2008-02-29 / Columnists

The Rockaway Irregular

End Game
Commentary by Stuart W. Mirsky

Most people probably agree, these days, that the military invasion of Iraq was a mistake. Whatever you thought at the time (and I was among those who believed it was worth the effort in light of Saddam's actions and the realization of our vulnerability after 9/11), the evidence since has been pretty clear. Forced replacement of a dictatorial tyrant with a liberal democracy sharing our values in the Middle East was simply beyond us. There were plenty who made this argument at the time and they were right.

Of course, no one can see the future, but they guessed right about this while others, the administration included, didn't. If he had it to do over again, I suspect President Bush would have taken a pass. But you don't get do-overs in life and presidents have to choose based on the best available information, though that may not, as we now know, be very good at all. The idea that Saddam had stockpiled weapons of mass destruction was a notion Saddam had apparently worked hard to project to the rest of the world and he was convincing, at least to our intelligence services - and to many others in the West.

Arguments that the administration distorted or lied about the intelligence will never be put to rest in some quarters, of course, but such claims aren't credible except to partisans and conspiracy theorists. The mistake the Bush administration made was in believing they could pull this off quickly, surgically and effectively - before we and the wider world lost the stomach for the difficulties involved. But the discovery, after the fact, that there really were no WMD to be found undermined everything. The administration had pitched so much of its argument on the threat posed by WMD in Saddam's hands, that the discovery that he had actually had none wiped away any residual recognition that he was an aggressive tyrant who had had it, had used it and clearly was aiming to get hold of it again, and that all of these factors did make him a danger in his neighborhood.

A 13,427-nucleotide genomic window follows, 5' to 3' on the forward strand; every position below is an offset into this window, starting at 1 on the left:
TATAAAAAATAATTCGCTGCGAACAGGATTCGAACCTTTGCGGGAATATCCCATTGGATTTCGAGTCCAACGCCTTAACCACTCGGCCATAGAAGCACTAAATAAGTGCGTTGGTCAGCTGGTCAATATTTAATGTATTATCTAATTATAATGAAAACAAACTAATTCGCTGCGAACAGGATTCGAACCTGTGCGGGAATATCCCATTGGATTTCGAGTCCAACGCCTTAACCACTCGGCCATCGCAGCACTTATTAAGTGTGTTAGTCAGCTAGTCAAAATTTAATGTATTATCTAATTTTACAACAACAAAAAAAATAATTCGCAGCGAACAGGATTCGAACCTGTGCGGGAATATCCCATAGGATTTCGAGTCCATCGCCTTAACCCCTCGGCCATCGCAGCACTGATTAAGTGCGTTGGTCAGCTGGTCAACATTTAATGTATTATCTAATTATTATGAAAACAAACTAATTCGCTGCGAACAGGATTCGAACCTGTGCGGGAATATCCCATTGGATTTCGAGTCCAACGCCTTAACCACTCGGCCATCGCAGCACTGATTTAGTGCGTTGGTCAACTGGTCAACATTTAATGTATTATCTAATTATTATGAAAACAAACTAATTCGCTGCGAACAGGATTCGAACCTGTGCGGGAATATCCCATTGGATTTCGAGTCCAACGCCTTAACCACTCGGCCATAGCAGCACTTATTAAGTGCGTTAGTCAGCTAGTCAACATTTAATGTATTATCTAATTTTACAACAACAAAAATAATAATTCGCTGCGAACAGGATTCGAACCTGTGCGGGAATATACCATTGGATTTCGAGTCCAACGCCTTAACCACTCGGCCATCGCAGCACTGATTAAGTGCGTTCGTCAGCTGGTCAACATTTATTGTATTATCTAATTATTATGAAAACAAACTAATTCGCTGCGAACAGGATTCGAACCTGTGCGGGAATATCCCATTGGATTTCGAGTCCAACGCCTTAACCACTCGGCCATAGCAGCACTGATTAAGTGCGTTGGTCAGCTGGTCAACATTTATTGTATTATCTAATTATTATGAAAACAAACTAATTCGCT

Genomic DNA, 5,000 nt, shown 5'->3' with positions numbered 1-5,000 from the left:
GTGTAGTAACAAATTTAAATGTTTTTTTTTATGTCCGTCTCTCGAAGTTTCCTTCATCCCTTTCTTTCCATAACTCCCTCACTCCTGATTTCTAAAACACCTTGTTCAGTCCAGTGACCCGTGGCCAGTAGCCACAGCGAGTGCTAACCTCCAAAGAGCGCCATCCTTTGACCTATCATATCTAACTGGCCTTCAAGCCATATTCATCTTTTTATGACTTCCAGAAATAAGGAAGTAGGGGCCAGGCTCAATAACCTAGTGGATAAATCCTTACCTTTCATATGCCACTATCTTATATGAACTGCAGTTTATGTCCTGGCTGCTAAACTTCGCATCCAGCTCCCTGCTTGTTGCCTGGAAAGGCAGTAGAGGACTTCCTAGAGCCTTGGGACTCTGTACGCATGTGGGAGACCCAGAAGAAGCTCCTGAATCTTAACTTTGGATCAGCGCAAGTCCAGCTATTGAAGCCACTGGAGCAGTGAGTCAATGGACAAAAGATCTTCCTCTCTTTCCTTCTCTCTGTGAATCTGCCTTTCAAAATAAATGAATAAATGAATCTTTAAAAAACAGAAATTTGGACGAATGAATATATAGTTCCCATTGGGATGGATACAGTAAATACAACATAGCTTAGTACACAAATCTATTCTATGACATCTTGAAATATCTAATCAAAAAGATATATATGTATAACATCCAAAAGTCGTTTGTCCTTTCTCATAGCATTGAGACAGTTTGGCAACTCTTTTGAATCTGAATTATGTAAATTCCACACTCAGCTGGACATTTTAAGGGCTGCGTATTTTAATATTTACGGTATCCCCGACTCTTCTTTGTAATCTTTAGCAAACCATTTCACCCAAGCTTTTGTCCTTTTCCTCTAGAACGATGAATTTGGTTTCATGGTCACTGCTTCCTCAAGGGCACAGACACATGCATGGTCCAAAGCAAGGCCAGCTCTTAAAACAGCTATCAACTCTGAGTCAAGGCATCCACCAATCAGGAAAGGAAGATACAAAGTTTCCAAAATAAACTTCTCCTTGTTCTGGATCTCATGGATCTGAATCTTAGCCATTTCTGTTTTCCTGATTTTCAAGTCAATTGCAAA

But why should that have mattered to us? The region is a source of oil which fuels our global economy. It's smack dab in the middle of international commercial routes, to boot. The Middle East, indeed, has always stood at the crossroads of international trade. If it's not the most hospitable region in the world, it's still a transport hub with the Suez Canal, in modern times, providing a significant shortcut for ships passing between Europe and Asia. So the Middle East matters in a number of ways and a dictator out to control it cannot be lightly ignored. Still, Saddam was not only a budding hegemonist, he was a bulwark against that other hegemonist, Iran, a bulwark which our intervention removed. There were many who warned against this consequence, too. Although there's no way to really tell what the world would have looked like had we chosen another path (leaving Saddam in place, perhaps, while continuing to worry over his wmd programs and over which of his neighbors he would strike at next), it's clear the current outcome hasn't been a happy one - least of all for the administration whose political enemies have used it as the favorite stick with which to beat it over the head. Worse, it has galvanized the political left within the Democratic Party to such a degree that no Democrat gunning for the presidency today dares suggest, as John McCain has done, remaining in Iraq until the job is done.

But that's just the issue. Whether we would have been better off to have left Saddam in place to continue tyrannizing his people and neighbors, while blocking Iranian expansion (and it's hard not to imagine a nuclear arms race between the mullahs and Saddam in that case), the fact remains that we didn't. Yet, Democratic primary voters are committed to a withdrawal from Iraq no matter what and Hillary Clinton and her nemesis, front-runner Barack Obama, are at pains to demonstrate their anti-war bona fides. Come November our choice will be clear enough. Most likely Obama, but possibly Clinton, will be running for the presidency on a platform of bringing the troops home, reflecting a clear anti-war sentiment among Democrats, an orientation which has spread beyond that party to infect a large part of the rest of the country as well.